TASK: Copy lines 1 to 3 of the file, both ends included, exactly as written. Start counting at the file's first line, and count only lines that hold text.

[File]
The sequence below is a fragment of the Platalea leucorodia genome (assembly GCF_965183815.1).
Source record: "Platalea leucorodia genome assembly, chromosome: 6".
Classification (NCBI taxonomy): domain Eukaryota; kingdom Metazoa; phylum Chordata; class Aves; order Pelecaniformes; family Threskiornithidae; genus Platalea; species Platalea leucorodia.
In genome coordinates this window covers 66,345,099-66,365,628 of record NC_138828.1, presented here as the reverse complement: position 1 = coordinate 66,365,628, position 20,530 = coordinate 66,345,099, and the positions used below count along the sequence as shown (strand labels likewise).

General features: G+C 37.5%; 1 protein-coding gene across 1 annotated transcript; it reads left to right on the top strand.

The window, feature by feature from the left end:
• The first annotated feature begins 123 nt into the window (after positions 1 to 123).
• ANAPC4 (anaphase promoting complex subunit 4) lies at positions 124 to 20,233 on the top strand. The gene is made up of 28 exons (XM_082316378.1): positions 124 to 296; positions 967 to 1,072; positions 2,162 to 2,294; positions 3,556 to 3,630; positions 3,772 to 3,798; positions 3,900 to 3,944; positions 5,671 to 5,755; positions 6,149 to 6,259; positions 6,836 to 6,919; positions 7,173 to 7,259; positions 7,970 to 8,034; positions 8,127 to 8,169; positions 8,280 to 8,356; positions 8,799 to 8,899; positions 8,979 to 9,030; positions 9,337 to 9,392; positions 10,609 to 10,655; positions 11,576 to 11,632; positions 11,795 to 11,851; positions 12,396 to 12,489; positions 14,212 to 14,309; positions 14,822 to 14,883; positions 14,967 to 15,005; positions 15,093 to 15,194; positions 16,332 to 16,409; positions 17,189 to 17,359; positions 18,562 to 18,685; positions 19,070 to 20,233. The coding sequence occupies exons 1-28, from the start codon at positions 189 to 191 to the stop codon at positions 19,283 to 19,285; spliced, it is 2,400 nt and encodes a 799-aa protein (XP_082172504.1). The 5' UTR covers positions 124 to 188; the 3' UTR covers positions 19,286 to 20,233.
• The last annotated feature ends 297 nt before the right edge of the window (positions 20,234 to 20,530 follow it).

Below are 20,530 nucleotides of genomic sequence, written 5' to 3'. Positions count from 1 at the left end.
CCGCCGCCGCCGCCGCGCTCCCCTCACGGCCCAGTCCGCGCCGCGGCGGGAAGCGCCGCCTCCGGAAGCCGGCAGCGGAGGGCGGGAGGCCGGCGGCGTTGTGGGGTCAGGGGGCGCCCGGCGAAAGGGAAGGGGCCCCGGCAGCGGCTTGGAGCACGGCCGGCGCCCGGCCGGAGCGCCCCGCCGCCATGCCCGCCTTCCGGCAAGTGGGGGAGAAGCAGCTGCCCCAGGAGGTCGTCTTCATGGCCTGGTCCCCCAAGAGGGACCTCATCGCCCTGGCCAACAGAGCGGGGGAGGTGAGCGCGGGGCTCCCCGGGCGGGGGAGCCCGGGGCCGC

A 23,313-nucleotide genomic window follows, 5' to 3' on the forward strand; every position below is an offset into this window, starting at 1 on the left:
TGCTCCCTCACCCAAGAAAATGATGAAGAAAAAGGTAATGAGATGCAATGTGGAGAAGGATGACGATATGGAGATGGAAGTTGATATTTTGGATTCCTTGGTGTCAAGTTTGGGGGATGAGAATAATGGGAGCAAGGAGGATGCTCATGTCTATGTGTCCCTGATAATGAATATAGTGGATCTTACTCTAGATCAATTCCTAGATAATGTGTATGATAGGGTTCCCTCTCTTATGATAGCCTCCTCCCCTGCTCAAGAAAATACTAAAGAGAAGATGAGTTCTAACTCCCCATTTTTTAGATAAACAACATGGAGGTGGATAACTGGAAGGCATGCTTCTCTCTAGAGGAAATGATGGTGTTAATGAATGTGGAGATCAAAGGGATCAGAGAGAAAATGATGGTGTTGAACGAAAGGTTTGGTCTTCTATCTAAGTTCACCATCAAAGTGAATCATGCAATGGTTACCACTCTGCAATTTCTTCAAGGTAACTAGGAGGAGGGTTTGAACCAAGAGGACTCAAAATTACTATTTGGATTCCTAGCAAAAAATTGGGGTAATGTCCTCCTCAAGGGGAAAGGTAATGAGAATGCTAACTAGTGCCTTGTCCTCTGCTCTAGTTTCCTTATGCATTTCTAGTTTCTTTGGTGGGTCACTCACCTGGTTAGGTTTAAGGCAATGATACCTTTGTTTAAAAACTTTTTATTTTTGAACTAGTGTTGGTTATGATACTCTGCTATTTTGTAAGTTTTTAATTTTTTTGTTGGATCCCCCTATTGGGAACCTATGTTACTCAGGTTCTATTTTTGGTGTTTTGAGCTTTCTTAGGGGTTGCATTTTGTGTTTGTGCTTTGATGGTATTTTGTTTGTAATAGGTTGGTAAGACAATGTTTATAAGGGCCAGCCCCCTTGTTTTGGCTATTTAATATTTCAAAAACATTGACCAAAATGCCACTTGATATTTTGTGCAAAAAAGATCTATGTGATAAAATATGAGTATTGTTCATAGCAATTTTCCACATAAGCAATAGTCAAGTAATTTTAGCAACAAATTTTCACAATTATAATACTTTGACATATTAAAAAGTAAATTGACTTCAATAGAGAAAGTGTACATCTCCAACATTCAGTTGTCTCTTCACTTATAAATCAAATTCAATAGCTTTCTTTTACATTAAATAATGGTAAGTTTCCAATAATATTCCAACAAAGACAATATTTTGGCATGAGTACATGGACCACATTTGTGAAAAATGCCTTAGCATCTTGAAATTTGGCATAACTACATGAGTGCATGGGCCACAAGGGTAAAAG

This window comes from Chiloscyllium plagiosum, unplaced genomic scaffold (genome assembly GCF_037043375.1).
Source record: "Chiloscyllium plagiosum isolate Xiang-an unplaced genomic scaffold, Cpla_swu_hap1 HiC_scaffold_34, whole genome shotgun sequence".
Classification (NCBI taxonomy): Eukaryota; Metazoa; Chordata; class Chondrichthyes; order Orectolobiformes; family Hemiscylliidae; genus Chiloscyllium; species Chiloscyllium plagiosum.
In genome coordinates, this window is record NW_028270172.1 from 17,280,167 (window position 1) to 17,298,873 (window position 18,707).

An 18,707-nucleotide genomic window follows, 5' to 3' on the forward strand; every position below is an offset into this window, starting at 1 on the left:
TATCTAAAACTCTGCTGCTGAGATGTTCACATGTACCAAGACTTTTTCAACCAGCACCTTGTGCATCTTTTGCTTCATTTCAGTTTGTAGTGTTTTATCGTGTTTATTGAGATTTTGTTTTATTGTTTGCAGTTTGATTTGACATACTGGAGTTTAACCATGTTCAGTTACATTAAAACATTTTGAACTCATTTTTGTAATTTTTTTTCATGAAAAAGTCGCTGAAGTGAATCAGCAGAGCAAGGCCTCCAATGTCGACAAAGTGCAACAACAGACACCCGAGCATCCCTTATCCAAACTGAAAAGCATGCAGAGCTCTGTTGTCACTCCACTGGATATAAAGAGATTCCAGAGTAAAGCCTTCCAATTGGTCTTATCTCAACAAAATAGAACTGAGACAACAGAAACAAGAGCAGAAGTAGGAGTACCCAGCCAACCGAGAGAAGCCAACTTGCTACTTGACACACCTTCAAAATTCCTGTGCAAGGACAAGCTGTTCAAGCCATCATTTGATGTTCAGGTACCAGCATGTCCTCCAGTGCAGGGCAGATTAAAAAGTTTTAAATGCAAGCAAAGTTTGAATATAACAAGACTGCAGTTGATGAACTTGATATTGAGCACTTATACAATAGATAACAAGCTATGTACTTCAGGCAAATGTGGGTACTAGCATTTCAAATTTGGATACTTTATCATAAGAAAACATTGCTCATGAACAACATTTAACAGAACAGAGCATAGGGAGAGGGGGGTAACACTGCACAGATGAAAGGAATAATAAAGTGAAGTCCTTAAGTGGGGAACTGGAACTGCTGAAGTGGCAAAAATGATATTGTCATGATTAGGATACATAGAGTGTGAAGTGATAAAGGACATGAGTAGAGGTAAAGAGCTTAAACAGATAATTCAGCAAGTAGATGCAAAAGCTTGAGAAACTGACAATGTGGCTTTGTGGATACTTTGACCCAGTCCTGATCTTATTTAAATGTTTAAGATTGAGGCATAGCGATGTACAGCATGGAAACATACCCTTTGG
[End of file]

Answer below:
The sequence below is a fragment of the Platalea leucorodia genome (assembly GCF_965183815.1).
Source record: "Platalea leucorodia genome assembly, chromosome: 6".
Classification (NCBI taxonomy): domain Eukaryota; kingdom Metazoa; phylum Chordata; class Aves; order Pelecaniformes; family Threskiornithidae; genus Platalea; species Platalea leucorodia.